Sunday, March 20, 2016

Complications of diabetes: heart disease and stroke with their control measures

heart disease and stroke

Diabetes have various complications when they are not managed for a prolonged period. Heart disease and stroke are examples of major ailment that the risk of developing them is increased when someone has diabetes. Diabetics are usually prone to developing heart disease and stroke much in life compared to people that does not suffer from diabetes.

Studies have suggested that middle-aged people that suffer from type-2 diabetes have an increased chance of acquiring heart attack as high as someone without diabetes who has already had one heart attack before. On a normal condition, women who have not gone through menopause usually have the risk of heart disease than men of the same age. But women of all ages who are diabetics have an increased risk of heart disease, this because diabetes had cancelled the protective effects of being a woman during her child-bearing days.

People with diabetes who had already experienced one heart attack before in their life have a high probability of acquiring a second one. To add to that, heart attack in diabetes patients are more serious and have a high chance of resulting to death.

Diabetes like we all know is a disease which leads to an increase blood glucose level. Increased or high blood glucose levels with time can lead to increased deposits of fatty materials on the blood vessel walls. This deposits will eventually affect blood flow, increase the chance of clogging and hardening of the blood vessels (atherosclerosis).

Risk factors for heart disease and stroke

Diabetes itself is a major risk factor for heart disease and stroke. So lets us look at some others

1. Family history
Another risk factor for heart disease and stroke is having a family history of heart disease. If one or more members of your family had a heart attack at an early age (before age 55 for men or 65 for women), you may be at increased risk. You cannot change the fact whether heart disease runs in your family or not, but you can take positive steps to control the other risk factors listed below.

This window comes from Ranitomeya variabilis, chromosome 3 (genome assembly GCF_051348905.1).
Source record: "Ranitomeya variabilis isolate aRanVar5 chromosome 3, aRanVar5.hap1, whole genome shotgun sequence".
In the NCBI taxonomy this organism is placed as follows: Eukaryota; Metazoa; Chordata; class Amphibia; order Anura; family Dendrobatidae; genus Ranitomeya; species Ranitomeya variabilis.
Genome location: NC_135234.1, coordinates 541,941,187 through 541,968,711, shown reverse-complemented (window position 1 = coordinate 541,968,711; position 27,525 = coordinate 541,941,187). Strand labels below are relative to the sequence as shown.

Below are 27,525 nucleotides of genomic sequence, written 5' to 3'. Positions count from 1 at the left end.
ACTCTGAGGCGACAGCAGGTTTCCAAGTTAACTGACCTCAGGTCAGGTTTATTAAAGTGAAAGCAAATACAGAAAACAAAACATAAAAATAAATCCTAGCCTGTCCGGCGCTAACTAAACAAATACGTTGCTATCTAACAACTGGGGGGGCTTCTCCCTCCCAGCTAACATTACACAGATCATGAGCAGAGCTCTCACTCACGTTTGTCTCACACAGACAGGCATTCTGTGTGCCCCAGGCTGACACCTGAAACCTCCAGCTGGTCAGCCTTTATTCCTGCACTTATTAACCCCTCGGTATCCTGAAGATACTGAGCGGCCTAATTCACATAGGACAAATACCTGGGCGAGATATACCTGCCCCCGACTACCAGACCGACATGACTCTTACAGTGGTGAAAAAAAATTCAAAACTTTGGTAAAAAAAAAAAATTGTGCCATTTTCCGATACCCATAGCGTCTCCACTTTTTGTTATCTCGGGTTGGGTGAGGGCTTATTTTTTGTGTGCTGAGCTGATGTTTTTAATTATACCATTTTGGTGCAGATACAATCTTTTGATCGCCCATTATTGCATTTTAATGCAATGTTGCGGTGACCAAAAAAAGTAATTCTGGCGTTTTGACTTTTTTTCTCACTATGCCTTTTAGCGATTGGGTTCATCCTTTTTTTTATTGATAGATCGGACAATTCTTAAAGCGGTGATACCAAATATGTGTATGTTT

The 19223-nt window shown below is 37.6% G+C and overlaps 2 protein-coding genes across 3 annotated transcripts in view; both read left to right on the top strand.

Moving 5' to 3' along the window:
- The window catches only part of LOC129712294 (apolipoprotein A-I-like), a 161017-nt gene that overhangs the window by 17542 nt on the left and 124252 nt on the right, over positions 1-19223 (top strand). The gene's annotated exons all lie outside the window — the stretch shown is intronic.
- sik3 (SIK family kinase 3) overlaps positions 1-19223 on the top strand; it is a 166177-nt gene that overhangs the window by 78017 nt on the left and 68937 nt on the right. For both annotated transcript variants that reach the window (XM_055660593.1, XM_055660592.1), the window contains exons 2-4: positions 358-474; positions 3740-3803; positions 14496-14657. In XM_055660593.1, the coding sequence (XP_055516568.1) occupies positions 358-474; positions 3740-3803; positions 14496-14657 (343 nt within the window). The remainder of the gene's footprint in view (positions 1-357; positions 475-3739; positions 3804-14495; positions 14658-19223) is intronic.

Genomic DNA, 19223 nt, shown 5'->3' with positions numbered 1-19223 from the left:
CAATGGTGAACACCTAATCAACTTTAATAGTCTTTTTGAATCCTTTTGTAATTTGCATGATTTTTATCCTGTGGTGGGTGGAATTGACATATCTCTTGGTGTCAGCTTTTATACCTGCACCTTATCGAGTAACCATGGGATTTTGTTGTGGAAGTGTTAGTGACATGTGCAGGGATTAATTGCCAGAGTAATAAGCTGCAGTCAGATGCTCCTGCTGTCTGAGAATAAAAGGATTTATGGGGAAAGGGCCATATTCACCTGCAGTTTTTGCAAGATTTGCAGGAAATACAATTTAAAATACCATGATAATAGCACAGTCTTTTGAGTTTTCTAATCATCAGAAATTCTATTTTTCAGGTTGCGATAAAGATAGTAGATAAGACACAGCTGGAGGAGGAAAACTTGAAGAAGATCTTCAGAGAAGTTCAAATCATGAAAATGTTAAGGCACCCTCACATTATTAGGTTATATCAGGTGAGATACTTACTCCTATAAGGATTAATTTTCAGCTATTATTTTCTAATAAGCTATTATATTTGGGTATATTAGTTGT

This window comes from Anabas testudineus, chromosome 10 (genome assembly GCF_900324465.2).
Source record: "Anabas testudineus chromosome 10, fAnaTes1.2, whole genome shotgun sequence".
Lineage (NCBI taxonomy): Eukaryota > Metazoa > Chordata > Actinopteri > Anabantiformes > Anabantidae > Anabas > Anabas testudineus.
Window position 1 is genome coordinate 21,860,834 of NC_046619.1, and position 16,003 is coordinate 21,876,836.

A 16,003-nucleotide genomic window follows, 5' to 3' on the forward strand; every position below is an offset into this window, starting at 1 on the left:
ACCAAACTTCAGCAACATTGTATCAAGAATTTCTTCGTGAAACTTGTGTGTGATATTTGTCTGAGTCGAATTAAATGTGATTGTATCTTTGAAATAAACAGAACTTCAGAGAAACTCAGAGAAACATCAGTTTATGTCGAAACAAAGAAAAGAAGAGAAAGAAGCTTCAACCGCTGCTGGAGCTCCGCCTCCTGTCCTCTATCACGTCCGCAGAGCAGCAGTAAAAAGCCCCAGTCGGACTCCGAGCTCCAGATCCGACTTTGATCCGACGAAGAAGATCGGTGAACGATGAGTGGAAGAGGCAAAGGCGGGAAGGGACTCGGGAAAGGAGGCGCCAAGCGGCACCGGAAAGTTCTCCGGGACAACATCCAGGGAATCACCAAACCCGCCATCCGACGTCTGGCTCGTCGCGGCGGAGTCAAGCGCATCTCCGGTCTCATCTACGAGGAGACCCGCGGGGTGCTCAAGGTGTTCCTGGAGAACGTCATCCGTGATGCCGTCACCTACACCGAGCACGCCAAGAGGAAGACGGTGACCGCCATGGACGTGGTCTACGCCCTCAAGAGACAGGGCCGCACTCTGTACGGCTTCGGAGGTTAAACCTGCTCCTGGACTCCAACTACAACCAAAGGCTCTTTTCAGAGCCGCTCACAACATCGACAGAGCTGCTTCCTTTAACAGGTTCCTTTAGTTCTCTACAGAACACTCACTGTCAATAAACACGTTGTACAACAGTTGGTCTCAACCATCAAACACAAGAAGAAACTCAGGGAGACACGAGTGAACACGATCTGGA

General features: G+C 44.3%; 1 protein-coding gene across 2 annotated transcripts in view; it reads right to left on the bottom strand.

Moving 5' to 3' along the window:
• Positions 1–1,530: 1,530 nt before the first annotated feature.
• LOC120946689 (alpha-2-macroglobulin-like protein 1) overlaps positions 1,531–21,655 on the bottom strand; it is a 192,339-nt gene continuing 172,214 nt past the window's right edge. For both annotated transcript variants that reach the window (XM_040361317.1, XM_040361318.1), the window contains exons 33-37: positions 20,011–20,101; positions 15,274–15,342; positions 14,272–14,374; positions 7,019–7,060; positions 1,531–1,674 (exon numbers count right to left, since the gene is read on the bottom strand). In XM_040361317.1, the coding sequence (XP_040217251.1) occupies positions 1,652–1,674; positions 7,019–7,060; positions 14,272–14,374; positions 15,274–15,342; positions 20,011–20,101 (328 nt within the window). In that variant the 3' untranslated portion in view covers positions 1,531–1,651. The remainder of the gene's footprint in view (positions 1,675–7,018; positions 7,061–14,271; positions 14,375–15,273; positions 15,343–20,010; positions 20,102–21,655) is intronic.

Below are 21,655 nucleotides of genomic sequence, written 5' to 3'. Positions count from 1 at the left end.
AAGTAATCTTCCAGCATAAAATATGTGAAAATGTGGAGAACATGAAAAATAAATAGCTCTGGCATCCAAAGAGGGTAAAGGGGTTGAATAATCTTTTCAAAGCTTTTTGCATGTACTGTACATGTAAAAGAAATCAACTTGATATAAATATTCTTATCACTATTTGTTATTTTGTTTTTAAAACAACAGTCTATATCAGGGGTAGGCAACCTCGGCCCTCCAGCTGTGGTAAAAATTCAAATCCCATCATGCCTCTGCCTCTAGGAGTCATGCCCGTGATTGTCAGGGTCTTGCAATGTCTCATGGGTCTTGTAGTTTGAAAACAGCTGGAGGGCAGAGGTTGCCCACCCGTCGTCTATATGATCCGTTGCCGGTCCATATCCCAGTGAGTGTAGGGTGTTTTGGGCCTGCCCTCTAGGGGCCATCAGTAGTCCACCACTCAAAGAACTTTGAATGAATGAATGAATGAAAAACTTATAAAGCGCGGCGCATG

2. Having central obesity
Central obesity is a situation whereby extra weight is been carried around the waist area, as opposed to the hips. A waist measurement of more than 100cm for men and 88cm for women means such a person have central obesity. His or her risk of heart disease is higher because abdominal fat can increase the production of bad cholesterol (LDL cholesterol), the type of blood fat that can be deposited on the inside of blood vessel walls.

3. Having abdominal fat (cholesterol) levels
LDL cholesterol when build up inside the blood vessels can lead to hardening and narrowing of the arteries (the blood vessels that carry blood from the heart to the rest of the body). The arteries can then become blocked. Therefore, an increase in the levels of LDL cholesterol raises your risk of getting heart attack.

Triglycerides is another example of blood fat which an increased level can raise the risk of heart disease.

4. Having high blood pressure
If someone is suffering from high blood pressure also known also hypertension, such a person's heart always work harder in order to pump blood. High blood pressure can strain the heart, damage blood vessels, and increase your risk of heart attack, eye problems, stroke, and kidney problems.

5. Smoking
Smoking doubles the risk of acquiring heart disease. Quitting smoking is highly important for diabetics because both smoking and diabetes narrows the blood vessels. Smoking also increase the risk of long term problems such as eye problems. Additionally, smoking can damage the blood vessels in the legs and increases the risk of amputation.

The good news is that even if a person have a high risk of heart disease and stroke, he or she can follow some control measures to keep the heart and blood vessels healthy. This can achieved by taking the following steps

Control measures for heart disease and stroke

1. Ensure that your diet is heart healthy
You should always checkmate your diet and make sure that they are heart healthy. Include at least 14 grams of fibre daily for every 1,000 calories consumed. Foods high in fibre has the potency of lowering blood cholesterols. Oat bran, oatmeal, whole-grain breads and cereals, dried beans and peas (such as kidney beans, pinto beans, and black-eyed peas), and vegetables are all good sources of fibre. Increase the amount of fibre in your diet gradually to avoid digestive problems.

2. Cut down on sugars
Make sure you cut down on sugars, starches and all forms of carbohydrates. Carbohydrates can cause a rise in sugar levels which can result to inflammation in the arteries, causing cholesterol levels to rise. Believe it or not, but sugar in foods causes triglycerides to rise which lead to an accumulation of LDL on the inside walls of the arteries. Carbohydrates are very high in cookies, maize, bread, chips, potatoes, and most starchy vegetables. You also need to cut down on sugary drinks too.

3. Engage in physical activities
Physical activities should be a part of your daily routine. Aim for at least 30 minutes of exercise most days of the week. Opt for methods of increasing physical activities, for example you can take the stairs instead of an elevator. If you have not been engaging in physical activities recently, i will suggest you see your doctor for a checkup before your commence an exercise program.

4. Quit smoking
If you know you are a smoker, it is better for you to call it quit. Your doctor can easily prescribe a way to quit smoking for you. Or you can check on 10 easy steps to quit smoking for men.



A Medical Microbiologist, Public health worker, blogger and artcle writer, and offcourse a fan of Manchester United football club